No matter how overt and obvious its consequences are for society, corruption is a crime that prefers to remain covert and concealed. It can take root in many areas of a society, whether in government or law enforcement, or among other actors like the media, business, political parties and so on.
Transparency International developed the National Integrity System approach as a comprehensive means of assessing a country’s anti-corruption efficacy sector by sector. It allows a nuanced analysis of national efforts to stamp out corruption.
Pillars of national integrity
The National Integrity System evaluates key ‘pillars’ in a country’s governance system, both in terms of their internal corruption risks and their contribution to fighting corruption in society at large.
When all the pillars in a National Integrity System are functioning well, corruption remains in check. If some or all of the pillars wobble, these weaknesses can allow corruption to thrive and damage a society.
The pillars analysed in a National Integrity System assessment typically include:
- Legislative branch of government
- Executive branch of government
- Public sector
- Law enforcement
- Electoral management body
- Audit institution
- Anti-corruption agencies
- Political parties
- Civil society
National Integrity System assessments
A National Integrity System assessment examines both the formal framework of each pillar and the actual institutional practice. The analysis highlights discrepancies between the formal provisions and reality on the ground, making it clear where there is room for improvement.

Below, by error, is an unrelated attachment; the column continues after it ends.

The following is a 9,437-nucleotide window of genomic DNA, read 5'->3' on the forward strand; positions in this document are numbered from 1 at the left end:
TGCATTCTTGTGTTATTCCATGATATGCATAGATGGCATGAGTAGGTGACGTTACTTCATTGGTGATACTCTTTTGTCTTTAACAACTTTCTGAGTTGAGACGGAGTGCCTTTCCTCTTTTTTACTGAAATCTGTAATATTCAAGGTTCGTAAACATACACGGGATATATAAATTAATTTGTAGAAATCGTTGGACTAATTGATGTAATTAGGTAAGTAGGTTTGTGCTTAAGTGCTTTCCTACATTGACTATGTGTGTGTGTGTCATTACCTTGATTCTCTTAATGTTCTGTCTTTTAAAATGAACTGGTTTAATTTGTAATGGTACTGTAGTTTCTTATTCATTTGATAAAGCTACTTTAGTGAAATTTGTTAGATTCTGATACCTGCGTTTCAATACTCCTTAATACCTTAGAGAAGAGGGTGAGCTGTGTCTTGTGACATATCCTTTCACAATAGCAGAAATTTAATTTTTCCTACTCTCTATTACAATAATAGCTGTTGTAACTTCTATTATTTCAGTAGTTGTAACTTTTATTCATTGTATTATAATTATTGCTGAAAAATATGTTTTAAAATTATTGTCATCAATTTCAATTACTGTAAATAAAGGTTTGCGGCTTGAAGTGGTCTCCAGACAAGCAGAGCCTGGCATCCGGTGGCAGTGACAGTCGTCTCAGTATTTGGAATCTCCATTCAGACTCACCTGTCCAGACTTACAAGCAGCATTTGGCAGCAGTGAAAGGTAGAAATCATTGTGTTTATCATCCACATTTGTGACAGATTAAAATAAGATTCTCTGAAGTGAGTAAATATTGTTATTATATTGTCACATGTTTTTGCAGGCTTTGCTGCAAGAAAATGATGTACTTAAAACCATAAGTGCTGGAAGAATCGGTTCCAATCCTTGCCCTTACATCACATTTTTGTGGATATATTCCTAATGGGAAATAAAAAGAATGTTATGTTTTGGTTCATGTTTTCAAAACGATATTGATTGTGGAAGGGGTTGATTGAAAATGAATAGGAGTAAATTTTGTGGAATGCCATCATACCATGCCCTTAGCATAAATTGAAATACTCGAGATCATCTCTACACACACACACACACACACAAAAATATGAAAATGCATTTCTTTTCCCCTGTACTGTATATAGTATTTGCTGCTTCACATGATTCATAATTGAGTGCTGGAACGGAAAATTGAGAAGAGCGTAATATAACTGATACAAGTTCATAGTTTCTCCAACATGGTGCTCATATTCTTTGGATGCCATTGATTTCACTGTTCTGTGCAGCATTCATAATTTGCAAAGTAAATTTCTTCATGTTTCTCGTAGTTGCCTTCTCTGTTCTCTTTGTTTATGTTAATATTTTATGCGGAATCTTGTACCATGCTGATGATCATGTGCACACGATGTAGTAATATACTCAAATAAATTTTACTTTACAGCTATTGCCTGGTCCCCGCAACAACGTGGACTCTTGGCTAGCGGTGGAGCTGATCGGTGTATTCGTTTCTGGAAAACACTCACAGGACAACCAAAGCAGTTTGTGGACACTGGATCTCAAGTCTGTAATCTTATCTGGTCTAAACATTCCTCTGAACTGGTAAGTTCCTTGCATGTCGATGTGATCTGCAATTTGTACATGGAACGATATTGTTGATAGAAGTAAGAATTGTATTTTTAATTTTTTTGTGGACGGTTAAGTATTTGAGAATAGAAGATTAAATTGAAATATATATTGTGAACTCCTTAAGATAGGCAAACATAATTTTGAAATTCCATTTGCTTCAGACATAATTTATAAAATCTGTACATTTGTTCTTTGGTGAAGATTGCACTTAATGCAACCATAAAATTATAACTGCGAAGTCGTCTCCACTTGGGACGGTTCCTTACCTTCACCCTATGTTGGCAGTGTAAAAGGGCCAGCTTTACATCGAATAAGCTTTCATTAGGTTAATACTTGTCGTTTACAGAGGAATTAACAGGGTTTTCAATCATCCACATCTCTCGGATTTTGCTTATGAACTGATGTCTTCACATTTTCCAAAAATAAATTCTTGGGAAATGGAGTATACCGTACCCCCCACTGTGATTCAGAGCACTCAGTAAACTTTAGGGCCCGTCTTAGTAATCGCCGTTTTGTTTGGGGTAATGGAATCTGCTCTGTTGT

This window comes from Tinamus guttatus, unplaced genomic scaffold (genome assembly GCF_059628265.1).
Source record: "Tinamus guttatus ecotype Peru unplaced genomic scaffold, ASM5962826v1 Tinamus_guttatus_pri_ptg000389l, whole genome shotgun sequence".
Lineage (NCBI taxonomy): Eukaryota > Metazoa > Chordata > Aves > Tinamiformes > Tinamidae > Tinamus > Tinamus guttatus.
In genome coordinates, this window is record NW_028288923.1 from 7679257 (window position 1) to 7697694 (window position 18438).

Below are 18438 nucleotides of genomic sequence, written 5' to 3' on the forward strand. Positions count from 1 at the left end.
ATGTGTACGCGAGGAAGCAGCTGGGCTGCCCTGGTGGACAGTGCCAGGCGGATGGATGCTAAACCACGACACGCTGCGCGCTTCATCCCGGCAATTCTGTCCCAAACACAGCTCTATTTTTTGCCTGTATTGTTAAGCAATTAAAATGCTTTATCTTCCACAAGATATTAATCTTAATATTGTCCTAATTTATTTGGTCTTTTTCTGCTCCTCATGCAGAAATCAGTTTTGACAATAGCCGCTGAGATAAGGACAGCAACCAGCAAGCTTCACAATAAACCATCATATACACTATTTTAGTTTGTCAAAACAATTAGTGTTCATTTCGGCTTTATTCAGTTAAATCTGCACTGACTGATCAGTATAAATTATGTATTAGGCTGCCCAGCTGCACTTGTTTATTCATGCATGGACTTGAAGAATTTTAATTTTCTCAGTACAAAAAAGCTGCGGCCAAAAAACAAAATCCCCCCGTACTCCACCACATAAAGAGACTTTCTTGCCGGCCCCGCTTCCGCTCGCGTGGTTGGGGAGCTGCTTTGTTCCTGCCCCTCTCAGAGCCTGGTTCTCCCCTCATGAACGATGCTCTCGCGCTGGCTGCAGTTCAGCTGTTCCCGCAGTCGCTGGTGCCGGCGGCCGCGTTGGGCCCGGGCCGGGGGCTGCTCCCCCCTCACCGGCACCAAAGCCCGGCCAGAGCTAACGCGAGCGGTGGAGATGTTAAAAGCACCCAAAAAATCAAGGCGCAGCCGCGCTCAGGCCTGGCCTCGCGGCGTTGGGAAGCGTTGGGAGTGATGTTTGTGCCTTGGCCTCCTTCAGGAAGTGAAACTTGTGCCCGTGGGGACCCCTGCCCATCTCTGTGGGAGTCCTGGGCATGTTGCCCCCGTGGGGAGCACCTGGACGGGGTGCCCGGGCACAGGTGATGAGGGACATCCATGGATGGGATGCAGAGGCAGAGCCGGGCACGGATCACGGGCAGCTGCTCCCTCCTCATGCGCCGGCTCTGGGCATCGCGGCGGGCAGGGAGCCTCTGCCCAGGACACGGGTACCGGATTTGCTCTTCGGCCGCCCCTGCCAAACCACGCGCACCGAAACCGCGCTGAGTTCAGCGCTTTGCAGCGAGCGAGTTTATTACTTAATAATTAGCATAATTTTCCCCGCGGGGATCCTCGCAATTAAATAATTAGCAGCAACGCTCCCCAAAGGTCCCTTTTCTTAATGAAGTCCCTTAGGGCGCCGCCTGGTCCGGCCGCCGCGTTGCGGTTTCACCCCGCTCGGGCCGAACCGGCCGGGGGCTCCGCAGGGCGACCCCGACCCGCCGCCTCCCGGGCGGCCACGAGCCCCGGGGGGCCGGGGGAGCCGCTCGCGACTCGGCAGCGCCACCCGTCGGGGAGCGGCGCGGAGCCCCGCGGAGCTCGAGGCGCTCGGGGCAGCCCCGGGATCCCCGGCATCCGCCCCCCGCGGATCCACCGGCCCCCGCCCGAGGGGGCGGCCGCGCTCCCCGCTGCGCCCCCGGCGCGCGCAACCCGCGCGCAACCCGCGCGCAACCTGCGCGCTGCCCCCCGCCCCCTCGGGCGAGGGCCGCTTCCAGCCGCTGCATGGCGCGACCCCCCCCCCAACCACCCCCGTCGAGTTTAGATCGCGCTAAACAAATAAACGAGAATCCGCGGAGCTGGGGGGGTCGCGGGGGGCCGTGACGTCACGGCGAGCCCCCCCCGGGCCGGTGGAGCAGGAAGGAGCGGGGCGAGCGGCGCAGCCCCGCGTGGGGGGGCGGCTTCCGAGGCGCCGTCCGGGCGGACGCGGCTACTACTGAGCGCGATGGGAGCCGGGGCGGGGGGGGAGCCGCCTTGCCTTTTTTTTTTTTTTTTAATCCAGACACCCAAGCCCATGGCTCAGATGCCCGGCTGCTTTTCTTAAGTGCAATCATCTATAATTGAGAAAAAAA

The analysis is undertaken via a consultative approach, involving the key anti-corruption agents in government, civil society, the business community and other sectors.
Conclusions are drawn together in a comprehensive national report to build momentum, political will and civic pressure for relevant reform initiatives.
Ultimately, strengthening the National Integrity System promotes better governance across all aspects of a society and contributes to a more just society overall.
For further information about the National Integrity Systems approach, please contact email@example.com
Surveys - The Sri Lanka NIS country report addresses 13 “pillars” or institutions believed to make up the integrity system of the country. Although key laws and regulations to ensure integrity already exist in most pillars, the main issue is the implementation or enforcement of these laws.
Surveys - Moldova’s National Integrity System assessment provides an evaluation of the legal framework and actual performance of the national governance institutions (pillars) which are responsible for preventing, detecting and fighting corruption in the country. It examines 13 pillars of public life, from ...
Surveys - The Azerbaijan National Integrity System is characterised by a strong executive branch, law enforcement and anti-corruption agencies. The other two branches of power that creates a system of checks and balances, namely, the judiciary and the legislature, are comparatively weak.
Surveys - The 2013 New Zealand National Integrity System (NIS) Assessment finds that New Zealand’s national integrity system remains fundamentally strong. Since the first NIS assessment of New Zealand in 2003, a welcome strengthening of transparency and accountability has occurred in some areas.